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- The Reformer Blog
12 April 2017
But highlighting the future cost of the State Pension wasn’t the only difficult argument that John Cridland, the report’s author, made. The former Pensions Minister Ros Altmann, PwC and others have recently urged the Government to back a more flexible approach to the State Pension. One version of this idea would see everyone given a notional sum of money, which could then be converted into an income stream during a ‘retirement window’. This intervention would give individuals greater choice over the date at which they retire, but early access to the State Pension would see annual payments fall.
The concerns motivating these arguments are well placed. Although life expectancy is on the rise in the UK, these benefits have been unequally spread. A boy born today in Deansgate, Manchester, can expect to live past his 85th birthday. In nearby Victoria, however, male life expectancy at birth stands at just 70.2.
By tying the retirement age to increases in life expectancy, therefore, policymakers appear to have delivered a double blow to those on low incomes. Not only will low earners spend proportionately less time in receipt of the State Pension (because life expectancy and incomes are correlated). Longevity is also linked with employment outcomes in later life, meaning that it will be harder for these individuals to sustain themselves up to the retirement age.
People can already choose to ‘defer’ their State Pension and receive higher annual payments as a reward, so there is a certain amount of symmetry to these proposals. Nevertheless, Cridland was right to counsel against additional flexibility.
First, the distributional case in favour of ditching a universal retirement age doesn’t stack up. Analysis from the Pensions Policy Institute suggests that a 20-year-old woman in the lowest income decline will pay just £0.28 for every pound she receives in State Pension income. For men in the top income decline, however, the figure is £0.92. In other words, the current system appears to be able to reconcile the systematic variations in life expectancy that the UK currently experiences.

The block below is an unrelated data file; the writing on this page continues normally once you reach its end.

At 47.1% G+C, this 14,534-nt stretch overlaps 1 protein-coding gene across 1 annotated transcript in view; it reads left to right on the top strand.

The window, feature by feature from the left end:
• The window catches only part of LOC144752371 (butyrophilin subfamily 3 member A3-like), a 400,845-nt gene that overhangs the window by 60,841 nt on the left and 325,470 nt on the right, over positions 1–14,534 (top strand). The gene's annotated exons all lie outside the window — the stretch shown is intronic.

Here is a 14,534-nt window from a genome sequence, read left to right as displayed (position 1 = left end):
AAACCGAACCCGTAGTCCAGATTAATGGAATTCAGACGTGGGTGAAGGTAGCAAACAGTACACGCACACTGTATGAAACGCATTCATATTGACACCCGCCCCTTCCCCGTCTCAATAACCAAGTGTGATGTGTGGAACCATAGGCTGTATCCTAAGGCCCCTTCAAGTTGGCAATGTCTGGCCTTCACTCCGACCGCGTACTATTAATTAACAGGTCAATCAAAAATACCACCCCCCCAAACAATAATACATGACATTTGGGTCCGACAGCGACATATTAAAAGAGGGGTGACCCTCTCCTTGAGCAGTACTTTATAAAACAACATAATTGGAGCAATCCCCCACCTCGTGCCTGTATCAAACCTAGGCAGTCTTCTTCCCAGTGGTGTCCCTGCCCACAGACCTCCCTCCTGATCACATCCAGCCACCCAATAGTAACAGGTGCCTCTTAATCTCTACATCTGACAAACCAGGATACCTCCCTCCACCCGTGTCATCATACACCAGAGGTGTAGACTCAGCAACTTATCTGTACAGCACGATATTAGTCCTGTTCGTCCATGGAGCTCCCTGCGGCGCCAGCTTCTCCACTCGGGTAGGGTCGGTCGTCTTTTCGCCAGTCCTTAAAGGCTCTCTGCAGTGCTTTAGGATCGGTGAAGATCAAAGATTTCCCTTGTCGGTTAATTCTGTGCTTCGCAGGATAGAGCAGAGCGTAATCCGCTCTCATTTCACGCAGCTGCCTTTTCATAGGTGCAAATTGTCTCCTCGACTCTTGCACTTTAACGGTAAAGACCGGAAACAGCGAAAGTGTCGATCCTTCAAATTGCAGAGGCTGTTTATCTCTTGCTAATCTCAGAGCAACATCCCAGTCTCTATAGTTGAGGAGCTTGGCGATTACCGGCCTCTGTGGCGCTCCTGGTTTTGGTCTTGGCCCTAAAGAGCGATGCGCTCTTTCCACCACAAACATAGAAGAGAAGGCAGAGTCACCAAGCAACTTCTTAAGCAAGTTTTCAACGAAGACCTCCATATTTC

Second, any policy that increases the State Pension’s complexity should ring alarm bells. In the 1990s and 2000s, the Department for Work and Pensions struggled to communicate relatively simple changes to the pensionable age for women, prompting a significant battle when these measures came into force. Moreover, what flexibility there is in the current system is poorly understood. One third of those approaching retirement are not aware of the deferral option, while there appears to be little evidence that this intervention – which is designed to support employment outcomes above the State Pension age – is effective.
Third, the challenges in communicating the idea of a ‘retirement window’ would likely lead to shorter careers. Given individuals prefer consumption now to consumption tomorrow, the temptation to access this sum of money at the earliest possible moment would be significant. Not only is this bad for the state – shorter working lives will lead to lower retirement incomes, and therefore a greater reliance on means-tested benefits. There is also evidence to suggest employment in later life drives positive health outcomes.
Building flexibility into the retirement age is unlikely to help the UK meet the policy challenges posed by our ageing population. Cridland was right to make this unpopular argument in his report – it’s now up to the Government to hold firm.
William Mosseri-Marlio, Research Manager, Reform